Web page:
As U.S. officials descend on Israel, Iran is on everyone's mind
Obama's National Security Adviser and a top State Department official both held high-level meetings in Jerusalem, ahead of Hillary Clinton's high-profile visit.
A steady stream of senior U.S. officials has arrived in Israel over the last four days. Secretary of State Hillary Clinton was due to arrive last night for talks in Jerusalem, one day after National Security Advisor Tom Donilon came in for a secret visit, confirmed by the White House only after he had concluded his talks here.
Donilon is one of President Barack Obama's closest aides, and has been mentioned as a possible candidate for secretary of state if Obama wins a second term this November. Even if he isn't named secretary of state, Donilon is expected to continue as Obama's chief security aide. It wasn't immediately clear what brought about Donilon's surprise visit, though the Iranian nuclear issue was at the center of the talks. He apparently met with Prime Minister Benjamin Netanyahu, Defense Minister Ehud Barak and National Security Advisor Yaakov Amidror on Sunday.
While the negotiations between Iran and the bloc of countries known as the P5+1 reached a dead end last month, the United States announced this past weekend that it would impose harsher economic sanctions against the Ayatollahs' regime. These include a ban on business interactions with a long list of Iranian oil, shipping, and missile entities. The centerpiece of this latest round of measures was a ban on any interaction with the Iranian national oil tanker company, which, with its 57 ships, is in charge of marketing and transporting Iranian oil around the globe. The United States updated Israel on these sanctions during the visit of yet another American official, Deputy Secretary of State Bill Burns, last Thursday.
During a meeting in Jerusalem with his Israeli counterpart, Danny Ayalon, Burns told Ayalon that the purpose of these new sanctions was to bring about a drop of 50-60 percent in the sale of Iranian oil. He indicated that, if this goal is achieved, the Iranian regime will face unprecedented economic pressure.
The American administration, along with the three European superpowers involved in the talks ¬ France, Germany, and Britain ¬ believe that Israel considers nuclear talks to be "irrelevant," and thus continues to prepare for the possibility of military action against Iran's nuclear facilities. However, Netanyahu has yet to make a principled decision favoring military action.
Clinton is scheduled to attend a state dinner in Jerusalem with Netanyahu on Monday. Her arrival in Israel follows an unusual, and slightly embarrassing, absence of almost two years. Clinton's last visit to Israel was on September 15, 2010, when Netanyahu and Palestinian President Mahmoud Abbas met in Jerusalem. Two weeks after that meeting, peace talks between Israel and the Palestinians imploded, and Clinton has avoided a visit since.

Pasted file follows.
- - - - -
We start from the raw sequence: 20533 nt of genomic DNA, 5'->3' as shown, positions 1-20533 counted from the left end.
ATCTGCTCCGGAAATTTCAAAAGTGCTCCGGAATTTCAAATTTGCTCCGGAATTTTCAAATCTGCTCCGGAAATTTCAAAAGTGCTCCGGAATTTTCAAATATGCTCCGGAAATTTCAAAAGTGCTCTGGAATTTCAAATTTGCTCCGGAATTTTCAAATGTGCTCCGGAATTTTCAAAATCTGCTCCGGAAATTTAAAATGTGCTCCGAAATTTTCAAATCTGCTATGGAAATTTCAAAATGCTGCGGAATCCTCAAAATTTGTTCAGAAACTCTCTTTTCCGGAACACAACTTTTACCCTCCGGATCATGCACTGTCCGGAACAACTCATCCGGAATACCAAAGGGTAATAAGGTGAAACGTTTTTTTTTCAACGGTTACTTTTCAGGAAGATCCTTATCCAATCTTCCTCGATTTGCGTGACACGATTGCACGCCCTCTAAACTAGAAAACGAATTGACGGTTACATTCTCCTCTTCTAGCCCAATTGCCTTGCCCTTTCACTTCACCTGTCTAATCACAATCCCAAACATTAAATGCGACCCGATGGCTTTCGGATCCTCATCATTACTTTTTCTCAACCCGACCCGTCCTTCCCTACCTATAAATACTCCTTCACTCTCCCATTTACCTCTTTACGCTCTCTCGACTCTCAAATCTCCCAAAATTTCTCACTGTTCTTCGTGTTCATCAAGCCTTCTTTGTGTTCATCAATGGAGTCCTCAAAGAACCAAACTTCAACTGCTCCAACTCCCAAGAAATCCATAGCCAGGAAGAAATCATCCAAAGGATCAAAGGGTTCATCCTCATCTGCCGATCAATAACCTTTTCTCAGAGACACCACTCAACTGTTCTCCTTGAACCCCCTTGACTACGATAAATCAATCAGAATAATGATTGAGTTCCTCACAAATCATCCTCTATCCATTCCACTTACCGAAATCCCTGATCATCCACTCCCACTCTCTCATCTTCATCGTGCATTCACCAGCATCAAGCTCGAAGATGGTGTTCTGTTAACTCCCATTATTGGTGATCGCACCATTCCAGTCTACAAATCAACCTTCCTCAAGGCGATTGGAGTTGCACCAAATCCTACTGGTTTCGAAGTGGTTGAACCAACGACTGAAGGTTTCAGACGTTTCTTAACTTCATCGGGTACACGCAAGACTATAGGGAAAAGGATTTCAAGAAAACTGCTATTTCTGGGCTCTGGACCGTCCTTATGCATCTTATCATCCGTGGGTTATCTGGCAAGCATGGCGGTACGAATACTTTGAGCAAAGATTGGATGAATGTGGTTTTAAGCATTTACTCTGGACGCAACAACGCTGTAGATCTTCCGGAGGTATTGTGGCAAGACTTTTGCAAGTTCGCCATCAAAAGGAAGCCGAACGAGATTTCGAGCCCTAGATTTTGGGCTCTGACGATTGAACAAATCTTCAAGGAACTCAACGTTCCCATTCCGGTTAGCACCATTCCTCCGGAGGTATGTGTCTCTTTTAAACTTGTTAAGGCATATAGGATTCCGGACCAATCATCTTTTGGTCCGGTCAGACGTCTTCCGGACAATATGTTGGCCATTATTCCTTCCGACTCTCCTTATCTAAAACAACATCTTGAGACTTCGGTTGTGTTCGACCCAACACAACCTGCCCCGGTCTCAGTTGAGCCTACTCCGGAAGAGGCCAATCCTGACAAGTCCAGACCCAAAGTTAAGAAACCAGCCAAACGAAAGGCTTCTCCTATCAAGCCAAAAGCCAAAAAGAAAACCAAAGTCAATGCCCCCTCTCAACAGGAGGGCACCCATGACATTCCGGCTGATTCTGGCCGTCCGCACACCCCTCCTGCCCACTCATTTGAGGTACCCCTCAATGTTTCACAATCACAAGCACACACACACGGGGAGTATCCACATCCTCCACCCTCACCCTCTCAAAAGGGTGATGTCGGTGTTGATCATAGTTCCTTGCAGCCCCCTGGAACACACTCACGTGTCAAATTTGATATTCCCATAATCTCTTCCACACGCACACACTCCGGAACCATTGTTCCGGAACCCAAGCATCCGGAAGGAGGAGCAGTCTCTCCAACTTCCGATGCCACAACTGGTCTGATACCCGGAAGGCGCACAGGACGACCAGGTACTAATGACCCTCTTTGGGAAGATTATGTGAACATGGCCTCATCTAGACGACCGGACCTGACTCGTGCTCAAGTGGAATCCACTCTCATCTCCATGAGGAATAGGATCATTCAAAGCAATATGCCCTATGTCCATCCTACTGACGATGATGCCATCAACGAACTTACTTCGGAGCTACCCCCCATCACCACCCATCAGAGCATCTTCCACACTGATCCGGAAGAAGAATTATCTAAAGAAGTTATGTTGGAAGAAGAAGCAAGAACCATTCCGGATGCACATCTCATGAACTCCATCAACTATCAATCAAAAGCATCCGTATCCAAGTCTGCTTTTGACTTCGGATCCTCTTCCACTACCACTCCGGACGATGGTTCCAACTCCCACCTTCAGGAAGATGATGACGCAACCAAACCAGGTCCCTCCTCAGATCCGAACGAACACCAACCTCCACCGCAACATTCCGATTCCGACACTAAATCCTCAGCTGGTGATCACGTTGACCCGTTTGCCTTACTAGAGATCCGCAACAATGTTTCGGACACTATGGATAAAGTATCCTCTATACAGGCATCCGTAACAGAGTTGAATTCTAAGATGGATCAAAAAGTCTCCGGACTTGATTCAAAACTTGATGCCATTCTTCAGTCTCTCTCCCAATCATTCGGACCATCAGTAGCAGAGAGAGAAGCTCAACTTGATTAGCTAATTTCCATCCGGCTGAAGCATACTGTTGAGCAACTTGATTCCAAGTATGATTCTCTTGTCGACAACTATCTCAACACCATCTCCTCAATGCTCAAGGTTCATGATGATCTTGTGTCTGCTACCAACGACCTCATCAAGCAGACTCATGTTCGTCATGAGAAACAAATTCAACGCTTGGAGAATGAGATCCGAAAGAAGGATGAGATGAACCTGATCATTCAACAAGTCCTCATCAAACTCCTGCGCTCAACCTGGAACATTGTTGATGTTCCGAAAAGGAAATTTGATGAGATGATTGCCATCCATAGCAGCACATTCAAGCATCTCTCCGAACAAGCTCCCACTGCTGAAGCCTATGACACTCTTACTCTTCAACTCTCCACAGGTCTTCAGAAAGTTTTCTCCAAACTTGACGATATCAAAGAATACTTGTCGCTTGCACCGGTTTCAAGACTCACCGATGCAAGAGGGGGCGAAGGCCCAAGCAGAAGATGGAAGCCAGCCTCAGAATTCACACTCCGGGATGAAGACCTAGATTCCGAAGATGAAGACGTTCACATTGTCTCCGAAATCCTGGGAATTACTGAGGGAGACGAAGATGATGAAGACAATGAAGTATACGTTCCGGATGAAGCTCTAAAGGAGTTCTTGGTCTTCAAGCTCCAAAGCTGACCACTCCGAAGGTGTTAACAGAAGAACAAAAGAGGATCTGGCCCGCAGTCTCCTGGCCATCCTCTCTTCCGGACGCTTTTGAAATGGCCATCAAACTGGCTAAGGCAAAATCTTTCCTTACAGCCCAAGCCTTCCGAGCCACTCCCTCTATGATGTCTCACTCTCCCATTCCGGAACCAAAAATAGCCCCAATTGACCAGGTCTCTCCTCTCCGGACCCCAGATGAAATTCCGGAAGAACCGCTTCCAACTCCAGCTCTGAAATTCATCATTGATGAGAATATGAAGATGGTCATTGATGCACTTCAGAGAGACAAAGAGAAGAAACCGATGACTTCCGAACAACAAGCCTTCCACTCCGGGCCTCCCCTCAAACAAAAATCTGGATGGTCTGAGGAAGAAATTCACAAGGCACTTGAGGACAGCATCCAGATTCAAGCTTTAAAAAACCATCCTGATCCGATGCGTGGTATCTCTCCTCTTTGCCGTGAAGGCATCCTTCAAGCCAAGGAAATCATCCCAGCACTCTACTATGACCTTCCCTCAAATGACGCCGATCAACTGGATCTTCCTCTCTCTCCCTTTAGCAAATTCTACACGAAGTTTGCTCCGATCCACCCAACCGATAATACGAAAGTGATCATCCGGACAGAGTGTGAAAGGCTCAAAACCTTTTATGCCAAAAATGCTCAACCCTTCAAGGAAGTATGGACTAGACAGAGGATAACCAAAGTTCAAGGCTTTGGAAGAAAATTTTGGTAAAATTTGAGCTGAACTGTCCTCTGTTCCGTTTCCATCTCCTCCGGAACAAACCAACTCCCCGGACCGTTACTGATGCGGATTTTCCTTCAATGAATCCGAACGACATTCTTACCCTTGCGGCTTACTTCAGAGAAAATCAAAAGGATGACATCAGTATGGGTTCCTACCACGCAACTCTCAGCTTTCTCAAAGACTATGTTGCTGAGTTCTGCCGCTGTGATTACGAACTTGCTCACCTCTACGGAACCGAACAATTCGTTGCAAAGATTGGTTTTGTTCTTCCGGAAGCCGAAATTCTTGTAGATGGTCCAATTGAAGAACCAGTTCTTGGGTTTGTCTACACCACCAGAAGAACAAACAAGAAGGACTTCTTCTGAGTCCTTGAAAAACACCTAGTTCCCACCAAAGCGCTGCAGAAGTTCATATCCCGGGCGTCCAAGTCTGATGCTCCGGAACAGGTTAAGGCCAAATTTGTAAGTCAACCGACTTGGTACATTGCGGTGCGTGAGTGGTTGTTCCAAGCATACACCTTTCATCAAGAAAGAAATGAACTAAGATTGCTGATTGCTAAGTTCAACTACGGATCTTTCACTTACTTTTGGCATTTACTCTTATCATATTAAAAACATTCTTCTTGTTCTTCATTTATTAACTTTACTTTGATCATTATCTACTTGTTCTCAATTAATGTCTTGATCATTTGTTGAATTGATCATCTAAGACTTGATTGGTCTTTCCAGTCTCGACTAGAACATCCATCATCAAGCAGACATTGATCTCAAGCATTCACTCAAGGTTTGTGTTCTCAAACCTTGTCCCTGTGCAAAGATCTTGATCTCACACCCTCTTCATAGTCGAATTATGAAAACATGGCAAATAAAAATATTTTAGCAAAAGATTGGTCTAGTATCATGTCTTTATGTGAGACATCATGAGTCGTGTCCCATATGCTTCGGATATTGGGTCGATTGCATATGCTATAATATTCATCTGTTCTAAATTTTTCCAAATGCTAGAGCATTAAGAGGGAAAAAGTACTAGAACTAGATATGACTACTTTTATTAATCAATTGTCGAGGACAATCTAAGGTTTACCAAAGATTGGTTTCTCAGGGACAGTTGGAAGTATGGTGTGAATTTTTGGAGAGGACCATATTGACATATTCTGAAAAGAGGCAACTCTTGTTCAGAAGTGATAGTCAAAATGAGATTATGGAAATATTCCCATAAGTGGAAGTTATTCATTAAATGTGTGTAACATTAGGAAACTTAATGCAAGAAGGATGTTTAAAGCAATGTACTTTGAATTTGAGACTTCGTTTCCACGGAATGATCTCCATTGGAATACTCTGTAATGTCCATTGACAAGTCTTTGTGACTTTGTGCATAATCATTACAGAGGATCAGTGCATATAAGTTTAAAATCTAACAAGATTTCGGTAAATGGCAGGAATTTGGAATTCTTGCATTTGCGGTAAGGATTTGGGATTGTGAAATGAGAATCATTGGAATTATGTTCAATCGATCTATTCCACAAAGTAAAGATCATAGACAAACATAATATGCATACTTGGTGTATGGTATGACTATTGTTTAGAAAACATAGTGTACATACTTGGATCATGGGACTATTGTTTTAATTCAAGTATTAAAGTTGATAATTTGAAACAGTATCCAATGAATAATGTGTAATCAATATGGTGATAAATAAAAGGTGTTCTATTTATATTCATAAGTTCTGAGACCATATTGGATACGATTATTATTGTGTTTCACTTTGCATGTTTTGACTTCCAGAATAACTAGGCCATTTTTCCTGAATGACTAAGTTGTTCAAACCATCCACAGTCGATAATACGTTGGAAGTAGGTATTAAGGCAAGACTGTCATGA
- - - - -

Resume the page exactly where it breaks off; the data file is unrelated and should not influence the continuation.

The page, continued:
Speaking to Haaretz, senior U.S. officials who asked to remain anonymous because of the sensitivity of the issue, said that Clinton, who visited neighboring countries more than once in those two years, has not come to Israel or the Palestinian Authority because she didn't feel such a trip would result in jump starting stalled peace talks. According to the officials, Clinton wasn't interested in a visit that wouldn't bear fruit.
The fact that Clinton's trip comes one week before the arrival of Republican presidential candidate Mitt Romney gives the visit an internal-U.S. political spin. American media outlets have been filled with speculations, with many opining that Obama sent Clinton now as a kind of "preemptive visit," ahead of Romney's.
While Clinton's meetings in Israel will likely focus on Iran to a large extent, Israel-Egypt ties are expected to take the spotlight. The secretary of state was just in Cairo, where she met Egypt's president-elect Mohammed Morsi. Clinton heard soothing rhetoric from Morsi concerning anything related to the future of Israel's peace deal with Egypt, and she emphasized in her Egyptian press conference that she hoped Morsi and Netanyahu would meet soon.
Another issue Clinton is expected to discuss with Netanyahu is the Palestinian threat that it will put in a bid in September to the United Nation's General Assembly in an effort to be granted the status of an observer-state that is not a full UN member. Clinton, who met with Abbas last week in Paris, will urge Netanyahu to pledge a significant enough package of gestures to convince the Palestinians against such a bid.